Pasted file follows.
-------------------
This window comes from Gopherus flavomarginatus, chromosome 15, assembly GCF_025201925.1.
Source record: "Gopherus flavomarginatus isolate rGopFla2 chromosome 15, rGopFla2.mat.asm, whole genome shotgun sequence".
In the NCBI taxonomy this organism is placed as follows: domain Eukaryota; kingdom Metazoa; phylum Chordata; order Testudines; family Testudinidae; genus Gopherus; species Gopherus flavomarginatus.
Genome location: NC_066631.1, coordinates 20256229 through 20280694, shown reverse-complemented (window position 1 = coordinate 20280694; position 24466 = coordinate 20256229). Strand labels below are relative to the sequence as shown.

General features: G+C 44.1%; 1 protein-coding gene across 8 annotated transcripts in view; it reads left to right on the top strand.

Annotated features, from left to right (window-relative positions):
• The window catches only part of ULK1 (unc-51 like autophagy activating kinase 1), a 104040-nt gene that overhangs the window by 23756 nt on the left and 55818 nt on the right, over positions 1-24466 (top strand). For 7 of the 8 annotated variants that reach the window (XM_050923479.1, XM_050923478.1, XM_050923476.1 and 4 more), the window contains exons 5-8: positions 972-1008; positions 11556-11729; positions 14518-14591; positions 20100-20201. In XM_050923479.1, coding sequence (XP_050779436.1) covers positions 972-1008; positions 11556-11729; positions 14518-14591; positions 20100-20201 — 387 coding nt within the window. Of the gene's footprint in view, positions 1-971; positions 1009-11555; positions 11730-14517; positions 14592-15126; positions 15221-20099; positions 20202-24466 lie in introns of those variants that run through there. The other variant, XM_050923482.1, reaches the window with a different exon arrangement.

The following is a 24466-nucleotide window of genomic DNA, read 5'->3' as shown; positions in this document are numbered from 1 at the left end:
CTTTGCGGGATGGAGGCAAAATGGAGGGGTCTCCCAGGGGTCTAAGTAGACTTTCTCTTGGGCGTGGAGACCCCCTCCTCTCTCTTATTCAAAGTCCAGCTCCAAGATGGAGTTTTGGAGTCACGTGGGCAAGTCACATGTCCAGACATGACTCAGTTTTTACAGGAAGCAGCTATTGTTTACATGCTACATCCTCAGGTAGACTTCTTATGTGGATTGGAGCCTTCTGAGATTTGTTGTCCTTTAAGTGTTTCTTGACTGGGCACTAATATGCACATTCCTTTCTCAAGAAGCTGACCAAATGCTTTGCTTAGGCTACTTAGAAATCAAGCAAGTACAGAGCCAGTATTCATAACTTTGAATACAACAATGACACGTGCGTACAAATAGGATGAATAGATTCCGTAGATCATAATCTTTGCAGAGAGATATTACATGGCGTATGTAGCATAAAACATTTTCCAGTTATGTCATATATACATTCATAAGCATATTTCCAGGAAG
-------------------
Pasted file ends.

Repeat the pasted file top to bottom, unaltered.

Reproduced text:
This window comes from Gopherus flavomarginatus, chromosome 15, assembly GCF_025201925.1.
Source record: "Gopherus flavomarginatus isolate rGopFla2 chromosome 15, rGopFla2.mat.asm, whole genome shotgun sequence".
In the NCBI taxonomy this organism is placed as follows: domain Eukaryota; kingdom Metazoa; phylum Chordata; order Testudines; family Testudinidae; genus Gopherus; species Gopherus flavomarginatus.
Genome location: NC_066631.1, coordinates 20256229 through 20280694, shown reverse-complemented (window position 1 = coordinate 20280694; position 24466 = coordinate 20256229). Strand labels below are relative to the sequence as shown.

General features: G+C 44.1%; 1 protein-coding gene across 8 annotated transcripts in view; it reads left to right on the top strand.

Annotated features, from left to right (window-relative positions):
• The window catches only part of ULK1 (unc-51 like autophagy activating kinase 1), a 104040-nt gene that overhangs the window by 23756 nt on the left and 55818 nt on the right, over positions 1-24466 (top strand). For 7 of the 8 annotated variants that reach the window (XM_050923479.1, XM_050923478.1, XM_050923476.1 and 4 more), the window contains exons 5-8: positions 972-1008; positions 11556-11729; positions 14518-14591; positions 20100-20201. In XM_050923479.1, coding sequence (XP_050779436.1) covers positions 972-1008; positions 11556-11729; positions 14518-14591; positions 20100-20201 — 387 coding nt within the window. Of the gene's footprint in view, positions 1-971; positions 1009-11555; positions 11730-14517; positions 14592-15126; positions 15221-20099; positions 20202-24466 lie in introns of those variants that run through there. The other variant, XM_050923482.1, reaches the window with a different exon arrangement.

The following is a 24466-nucleotide window of genomic DNA, read 5'->3' as shown; positions in this document are numbered from 1 at the left end:
CTTTGCGGGATGGAGGCAAAATGGAGGGGTCTCCCAGGGGTCTAAGTAGACTTTCTCTTGGGCGTGGAGACCCCCTCCTCTCTCTTATTCAAAGTCCAGCTCCAAGATGGAGTTTTGGAGTCACGTGGGCAAGTCACATGTCCAGACATGACTCAGTTTTTACAGGAAGCAGCTATTGTTTACATGCTACATCCTCAGGTAGACTTCTTATGTGGATTGGAGCCTTCTGAGATTTGTTGTCCTTTAAGTGTTTCTTGACTGGGCACTAATATGCACATTCCTTTCTCAAGAAGCTGACCAAATGCTTTGCTTAGGCTACTTAGAAATCAAGCAAGTACAGAGCCAGTATTCATAACTTTGAATACAACAATGACACGTGCGTACAAATAGGATGAATAGATTCCGTAGATCATAATCTTTGCAGAGAGATATTACATGGCGTATGTAGCATAAAACATTTTCCAGTTATGTCATATATACATTCATAAGCATATTTCCAGGAAG